The bank holiday weekend started slowly weather wise with the weather slowly improving from Good Friday onwards.
Bank Holiday Monday was a fine clear morning once the fog had cleared. The temperature topped 16 degrees. All the car parks were full and hundreds of people enjoyed a trip to Loch Leven NNR.
At one point early in the morning, the south side of the loch was covered in fog and the north side was clear. You can just see Benarty sticking out the top with the Castle Island in front.
To the west the fog lingered. This photo was taken around lunch time. The Ochils just in view with a bank of fog in front. Funny how different the weather can be just a few miles away.
The frogs laid their spawn a few weeks ago and I have even found some tadpoles already. Now its time for the toads. There was a good toad chorus from the reed beds at Carsehall.
After disturbing the toad from the picture above, he swam down to the depths to escape, only to disturb another toad down below. The slow motion ‘handbags’ was quite entertaining with the toad on the right holding his ground, making him the apparent winner.
There are definitely more bees around which is good news for our insect surveyors who started again this Monday. I’ve spotted 4 species already. This Buff-tailed Bumbeebee was looking quite groggy when I picked her up the other day. There is little for them to feed on right now. If you look closely, you can see the side of the thorax is covered in parasites. I do not know whether these passengers are a burden to her.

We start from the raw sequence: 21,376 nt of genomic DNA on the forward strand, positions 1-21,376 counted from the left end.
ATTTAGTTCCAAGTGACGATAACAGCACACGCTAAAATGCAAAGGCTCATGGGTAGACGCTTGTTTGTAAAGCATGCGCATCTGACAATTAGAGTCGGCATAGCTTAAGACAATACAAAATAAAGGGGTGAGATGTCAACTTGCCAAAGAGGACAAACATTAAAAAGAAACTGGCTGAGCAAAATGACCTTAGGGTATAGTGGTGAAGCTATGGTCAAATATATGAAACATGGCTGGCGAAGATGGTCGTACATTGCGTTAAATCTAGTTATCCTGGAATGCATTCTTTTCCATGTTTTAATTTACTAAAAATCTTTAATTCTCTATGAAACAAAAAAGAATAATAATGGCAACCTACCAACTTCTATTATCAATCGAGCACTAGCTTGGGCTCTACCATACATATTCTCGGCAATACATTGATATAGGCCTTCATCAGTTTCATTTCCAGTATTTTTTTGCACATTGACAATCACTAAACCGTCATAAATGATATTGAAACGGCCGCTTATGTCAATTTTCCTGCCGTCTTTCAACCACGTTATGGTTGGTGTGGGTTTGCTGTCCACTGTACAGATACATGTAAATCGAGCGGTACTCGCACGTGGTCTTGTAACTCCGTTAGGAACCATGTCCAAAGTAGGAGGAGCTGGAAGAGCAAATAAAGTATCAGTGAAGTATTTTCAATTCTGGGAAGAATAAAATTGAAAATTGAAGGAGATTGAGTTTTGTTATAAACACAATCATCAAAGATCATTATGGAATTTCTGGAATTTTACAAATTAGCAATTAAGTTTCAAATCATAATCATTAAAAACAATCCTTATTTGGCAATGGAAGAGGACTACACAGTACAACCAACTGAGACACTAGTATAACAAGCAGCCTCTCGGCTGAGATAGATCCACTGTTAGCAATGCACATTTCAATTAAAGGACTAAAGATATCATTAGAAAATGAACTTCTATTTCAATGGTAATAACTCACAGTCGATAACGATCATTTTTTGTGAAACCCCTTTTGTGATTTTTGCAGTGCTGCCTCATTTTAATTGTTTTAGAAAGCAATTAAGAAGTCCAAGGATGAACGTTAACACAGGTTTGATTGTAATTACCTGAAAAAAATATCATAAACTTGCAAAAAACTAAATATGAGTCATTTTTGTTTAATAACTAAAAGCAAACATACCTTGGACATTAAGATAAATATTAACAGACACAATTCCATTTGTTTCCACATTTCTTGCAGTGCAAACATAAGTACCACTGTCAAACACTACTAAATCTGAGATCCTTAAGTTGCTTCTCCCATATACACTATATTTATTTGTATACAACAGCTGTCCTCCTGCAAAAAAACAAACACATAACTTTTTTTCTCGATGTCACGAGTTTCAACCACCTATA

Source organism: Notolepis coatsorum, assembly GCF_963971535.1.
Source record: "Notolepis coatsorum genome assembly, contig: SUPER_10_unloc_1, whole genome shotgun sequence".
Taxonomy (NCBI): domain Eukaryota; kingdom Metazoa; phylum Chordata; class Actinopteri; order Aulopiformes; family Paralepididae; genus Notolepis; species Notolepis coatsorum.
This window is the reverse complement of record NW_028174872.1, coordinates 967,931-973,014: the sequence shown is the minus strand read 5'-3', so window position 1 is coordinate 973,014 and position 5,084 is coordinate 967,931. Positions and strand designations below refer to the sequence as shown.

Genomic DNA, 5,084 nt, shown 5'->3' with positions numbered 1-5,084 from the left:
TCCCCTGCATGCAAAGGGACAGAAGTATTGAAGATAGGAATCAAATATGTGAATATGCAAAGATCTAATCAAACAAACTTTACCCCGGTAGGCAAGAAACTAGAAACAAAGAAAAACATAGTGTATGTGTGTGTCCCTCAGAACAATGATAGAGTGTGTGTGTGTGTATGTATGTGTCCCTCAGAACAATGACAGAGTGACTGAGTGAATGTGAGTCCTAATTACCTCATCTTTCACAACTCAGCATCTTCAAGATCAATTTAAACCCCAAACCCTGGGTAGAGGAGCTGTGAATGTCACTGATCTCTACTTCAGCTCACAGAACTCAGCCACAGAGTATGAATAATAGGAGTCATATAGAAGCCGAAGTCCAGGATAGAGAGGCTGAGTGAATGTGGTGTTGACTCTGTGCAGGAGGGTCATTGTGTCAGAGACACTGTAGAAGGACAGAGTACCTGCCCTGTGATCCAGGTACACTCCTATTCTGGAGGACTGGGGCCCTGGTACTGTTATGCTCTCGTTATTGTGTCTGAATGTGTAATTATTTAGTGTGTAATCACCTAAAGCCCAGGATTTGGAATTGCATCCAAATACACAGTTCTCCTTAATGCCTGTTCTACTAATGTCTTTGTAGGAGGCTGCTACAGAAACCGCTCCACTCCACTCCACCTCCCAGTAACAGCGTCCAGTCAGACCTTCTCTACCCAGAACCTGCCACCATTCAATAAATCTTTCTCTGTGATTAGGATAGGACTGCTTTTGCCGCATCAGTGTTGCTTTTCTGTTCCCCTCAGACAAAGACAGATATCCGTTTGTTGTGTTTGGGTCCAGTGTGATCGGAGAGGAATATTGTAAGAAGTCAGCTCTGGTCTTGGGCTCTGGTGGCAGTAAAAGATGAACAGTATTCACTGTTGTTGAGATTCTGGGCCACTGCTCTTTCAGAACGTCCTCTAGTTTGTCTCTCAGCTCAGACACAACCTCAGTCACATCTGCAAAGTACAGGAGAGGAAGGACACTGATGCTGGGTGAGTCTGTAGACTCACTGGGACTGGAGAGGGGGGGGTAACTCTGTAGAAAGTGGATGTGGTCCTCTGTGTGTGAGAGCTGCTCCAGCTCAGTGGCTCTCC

My first Common Carder was more lively than the Buff-tail above. This was the best photo I could manage! Butterbur is one of the few plants in flower right now. I’m not sure how much sustinence was gained form it.
Burleigh Sands was alive with birdsong. Goldcrests, Blackbirds, Great tits and Treecreepers were all singing yesterday morning. The most unexpected song was from the Starling. I don’t often hear them singing away from the villages around the loch. I wonder where this pictured bird intends to nest?!
In this picture you can see the male bird collecting lichen for lining its nest. We’ll keep an eye on this birds progress this nesting season.
Here is a picture of a Grey Partridge. This species is struggling within its British range mainly to changes in agriculture. I used to see groups of 20 or more around the loch. Now I just see singles and occasional pairs. I snapped this bird near Carsehall.
Long may this weather continue. The first Osprey of the year was at Burleigh on Saturday evening. Are the floodgates of migrant birds just about to open? Chiffchaffs are now singing around the reserve. Listen out for their distictive song of which they are named after.
Edit – The second bee photographed is in fact a Solitary Bee. Thanks to Dick A for re-identifying.